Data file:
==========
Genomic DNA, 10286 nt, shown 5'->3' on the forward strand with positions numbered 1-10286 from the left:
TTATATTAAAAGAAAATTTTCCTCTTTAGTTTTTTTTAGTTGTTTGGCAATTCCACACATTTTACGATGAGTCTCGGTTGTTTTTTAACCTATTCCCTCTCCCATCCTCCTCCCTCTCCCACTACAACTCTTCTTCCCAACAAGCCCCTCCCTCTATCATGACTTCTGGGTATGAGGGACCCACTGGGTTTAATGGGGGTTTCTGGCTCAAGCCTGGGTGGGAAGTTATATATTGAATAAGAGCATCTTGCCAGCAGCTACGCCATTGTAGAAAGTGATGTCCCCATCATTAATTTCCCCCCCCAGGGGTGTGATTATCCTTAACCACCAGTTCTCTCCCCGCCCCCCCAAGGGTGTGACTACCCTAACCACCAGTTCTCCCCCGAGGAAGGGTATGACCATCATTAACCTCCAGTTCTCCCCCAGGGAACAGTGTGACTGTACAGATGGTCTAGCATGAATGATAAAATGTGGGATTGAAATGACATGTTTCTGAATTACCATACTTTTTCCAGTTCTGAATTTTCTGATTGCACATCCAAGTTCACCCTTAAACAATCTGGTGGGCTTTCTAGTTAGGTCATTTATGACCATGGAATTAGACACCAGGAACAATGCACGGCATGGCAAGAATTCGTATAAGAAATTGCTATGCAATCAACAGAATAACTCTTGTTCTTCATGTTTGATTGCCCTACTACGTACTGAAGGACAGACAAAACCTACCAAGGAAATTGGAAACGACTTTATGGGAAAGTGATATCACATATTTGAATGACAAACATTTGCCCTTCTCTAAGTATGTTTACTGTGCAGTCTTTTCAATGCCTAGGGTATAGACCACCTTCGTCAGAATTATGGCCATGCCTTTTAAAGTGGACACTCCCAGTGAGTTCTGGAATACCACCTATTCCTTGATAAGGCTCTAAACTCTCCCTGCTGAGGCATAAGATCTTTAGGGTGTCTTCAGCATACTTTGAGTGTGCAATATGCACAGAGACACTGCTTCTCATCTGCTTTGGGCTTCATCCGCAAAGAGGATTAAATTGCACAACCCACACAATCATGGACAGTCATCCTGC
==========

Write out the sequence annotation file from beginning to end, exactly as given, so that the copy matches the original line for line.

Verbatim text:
Genomic DNA, 10286 nt, shown 5'->3' on the forward strand with positions numbered 1-10286 from the left:
TTATATTAAAAGAAAATTTTCCTCTTTAGTTTTTTTTAGTTGTTTGGCAATTCCACACATTTTACGATGAGTCTCGGTTGTTTTTTAACCTATTCCCTCTCCCATCCTCCTCCCTCTCCCACTACAACTCTTCTTCCCAACAAGCCCCTCCCTCTATCATGACTTCTGGGTATGAGGGACCCACTGGGTTTAATGGGGGTTTCTGGCTCAAGCCTGGGTGGGAAGTTATATATTGAATAAGAGCATCTTGCCAGCAGCTACGCCATTGTAGAAAGTGATGTCCCCATCATTAATTTCCCCCCCCAGGGGTGTGATTATCCTTAACCACCAGTTCTCTCCCCGCCCCCCCAAGGGTGTGACTACCCTAACCACCAGTTCTCCCCCGAGGAAGGGTATGACCATCATTAACCTCCAGTTCTCCCCCAGGGAACAGTGTGACTGTACAGATGGTCTAGCATGAATGATAAAATGTGGGATTGAAATGACATGTTTCTGAATTACCATACTTTTTCCAGTTCTGAATTTTCTGATTGCACATCCAAGTTCACCCTTAAACAATCTGGTGGGCTTTCTAGTTAGGTCATTTATGACCATGGAATTAGACACCAGGAACAATGCACGGCATGGCAAGAATTCGTATAAGAAATTGCTATGCAATCAACAGAATAACTCTTGTTCTTCATGTTTGATTGCCCTACTACGTACTGAAGGACAGACAAAACCTACCAAGGAAATTGGAAACGACTTTATGGGAAAGTGATATCACATATTTGAATGACAAACATTTGCCCTTCTCTAAGTATGTTTACTGTGCAGTCTTTTCAATGCCTAGGGTATAGACCACCTTCGTCAGAATTATGGCCATGCCTTTTAAAGTGGACACTCCCAGTGAGTTCTGGAATACCACCTATTCCTTGATAAGGCTCTAAACTCTCCCTGCTGAGGCATAAGATCTTTAGGGTGTCTTCAGCATACTTTGAGTGTGCAATATGCACAGAGACACTGCTTCTCATCTGCTTTGGGCTTCATCCGCAAAGAGGATTAAATTGCACAACCCACACAATCATGGACAGTCATCCTGC